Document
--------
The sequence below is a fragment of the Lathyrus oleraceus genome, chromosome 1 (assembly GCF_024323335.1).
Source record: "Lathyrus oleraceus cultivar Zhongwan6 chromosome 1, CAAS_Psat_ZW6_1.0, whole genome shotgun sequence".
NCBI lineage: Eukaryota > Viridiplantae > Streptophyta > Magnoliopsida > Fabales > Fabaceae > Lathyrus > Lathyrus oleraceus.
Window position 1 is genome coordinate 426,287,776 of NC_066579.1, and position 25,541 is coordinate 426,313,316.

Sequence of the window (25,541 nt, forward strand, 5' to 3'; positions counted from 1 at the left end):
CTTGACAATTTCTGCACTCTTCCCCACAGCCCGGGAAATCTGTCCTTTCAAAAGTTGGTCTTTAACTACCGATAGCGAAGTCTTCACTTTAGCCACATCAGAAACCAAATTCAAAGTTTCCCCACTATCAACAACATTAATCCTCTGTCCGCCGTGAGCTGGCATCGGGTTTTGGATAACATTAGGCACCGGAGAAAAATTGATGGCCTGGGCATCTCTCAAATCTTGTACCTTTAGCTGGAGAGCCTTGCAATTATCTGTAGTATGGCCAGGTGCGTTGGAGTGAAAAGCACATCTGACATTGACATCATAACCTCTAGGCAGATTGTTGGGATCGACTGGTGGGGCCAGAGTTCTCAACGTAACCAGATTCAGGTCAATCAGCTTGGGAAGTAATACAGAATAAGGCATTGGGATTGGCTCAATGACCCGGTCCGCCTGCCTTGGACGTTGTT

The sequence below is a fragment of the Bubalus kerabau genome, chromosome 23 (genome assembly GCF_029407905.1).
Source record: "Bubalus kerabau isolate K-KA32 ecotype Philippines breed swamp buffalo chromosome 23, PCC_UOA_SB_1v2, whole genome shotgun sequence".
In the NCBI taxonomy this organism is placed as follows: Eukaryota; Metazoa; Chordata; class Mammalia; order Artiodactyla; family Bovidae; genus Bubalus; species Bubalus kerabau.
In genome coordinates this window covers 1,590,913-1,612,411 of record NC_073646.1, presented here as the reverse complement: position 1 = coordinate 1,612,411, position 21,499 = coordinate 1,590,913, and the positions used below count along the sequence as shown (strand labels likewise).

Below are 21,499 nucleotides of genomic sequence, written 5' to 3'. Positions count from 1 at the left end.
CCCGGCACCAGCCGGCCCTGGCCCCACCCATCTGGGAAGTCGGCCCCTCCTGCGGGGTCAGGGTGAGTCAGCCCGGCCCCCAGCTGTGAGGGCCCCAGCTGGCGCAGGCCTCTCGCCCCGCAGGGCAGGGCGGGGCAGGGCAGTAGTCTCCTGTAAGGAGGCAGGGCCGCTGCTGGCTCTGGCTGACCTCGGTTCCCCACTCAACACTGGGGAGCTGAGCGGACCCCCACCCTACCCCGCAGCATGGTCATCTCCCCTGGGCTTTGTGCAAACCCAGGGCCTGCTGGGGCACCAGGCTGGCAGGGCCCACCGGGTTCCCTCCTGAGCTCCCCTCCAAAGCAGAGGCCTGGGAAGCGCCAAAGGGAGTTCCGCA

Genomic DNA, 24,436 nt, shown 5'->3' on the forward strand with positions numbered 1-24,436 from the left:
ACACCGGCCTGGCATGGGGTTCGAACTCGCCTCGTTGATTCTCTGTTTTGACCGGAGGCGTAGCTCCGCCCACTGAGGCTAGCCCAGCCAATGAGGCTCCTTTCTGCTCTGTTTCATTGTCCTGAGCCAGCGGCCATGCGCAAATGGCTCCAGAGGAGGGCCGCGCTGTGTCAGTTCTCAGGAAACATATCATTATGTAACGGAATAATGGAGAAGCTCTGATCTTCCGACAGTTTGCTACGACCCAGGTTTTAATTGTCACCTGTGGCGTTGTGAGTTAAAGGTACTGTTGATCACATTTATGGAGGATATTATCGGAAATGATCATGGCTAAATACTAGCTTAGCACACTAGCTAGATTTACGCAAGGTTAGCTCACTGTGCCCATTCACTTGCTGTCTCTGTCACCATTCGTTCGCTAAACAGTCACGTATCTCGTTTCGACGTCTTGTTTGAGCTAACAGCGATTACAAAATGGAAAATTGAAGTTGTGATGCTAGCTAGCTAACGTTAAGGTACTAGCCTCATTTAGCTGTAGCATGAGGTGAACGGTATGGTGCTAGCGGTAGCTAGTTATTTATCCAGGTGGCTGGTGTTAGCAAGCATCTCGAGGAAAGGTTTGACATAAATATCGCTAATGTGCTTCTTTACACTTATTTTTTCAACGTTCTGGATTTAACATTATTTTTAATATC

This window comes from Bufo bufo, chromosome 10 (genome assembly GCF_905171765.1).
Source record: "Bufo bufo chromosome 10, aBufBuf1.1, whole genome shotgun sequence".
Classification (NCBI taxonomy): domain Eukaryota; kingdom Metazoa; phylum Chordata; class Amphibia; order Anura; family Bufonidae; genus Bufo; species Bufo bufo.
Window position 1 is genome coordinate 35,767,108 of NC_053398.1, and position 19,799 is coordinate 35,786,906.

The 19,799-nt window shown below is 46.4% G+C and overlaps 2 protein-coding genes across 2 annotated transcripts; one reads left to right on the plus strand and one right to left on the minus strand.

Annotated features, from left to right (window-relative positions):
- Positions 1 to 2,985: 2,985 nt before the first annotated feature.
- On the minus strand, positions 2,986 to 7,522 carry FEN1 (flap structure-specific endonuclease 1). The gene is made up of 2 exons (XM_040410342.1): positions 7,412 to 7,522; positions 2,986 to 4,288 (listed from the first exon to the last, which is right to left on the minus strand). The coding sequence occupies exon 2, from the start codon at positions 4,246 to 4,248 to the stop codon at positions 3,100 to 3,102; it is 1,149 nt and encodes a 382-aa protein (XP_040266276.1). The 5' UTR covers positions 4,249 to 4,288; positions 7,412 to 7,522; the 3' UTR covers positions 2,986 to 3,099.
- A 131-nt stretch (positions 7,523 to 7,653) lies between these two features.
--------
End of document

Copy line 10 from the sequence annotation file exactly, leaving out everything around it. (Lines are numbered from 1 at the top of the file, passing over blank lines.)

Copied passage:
In genome coordinates this window covers 1,590,913-1,612,411 of record NC_073646.1, presented here as the reverse complement: position 1 = coordinate 1,612,411, position 21,499 = coordinate 1,590,913, and the positions used below count along the sequence as shown (strand labels likewise).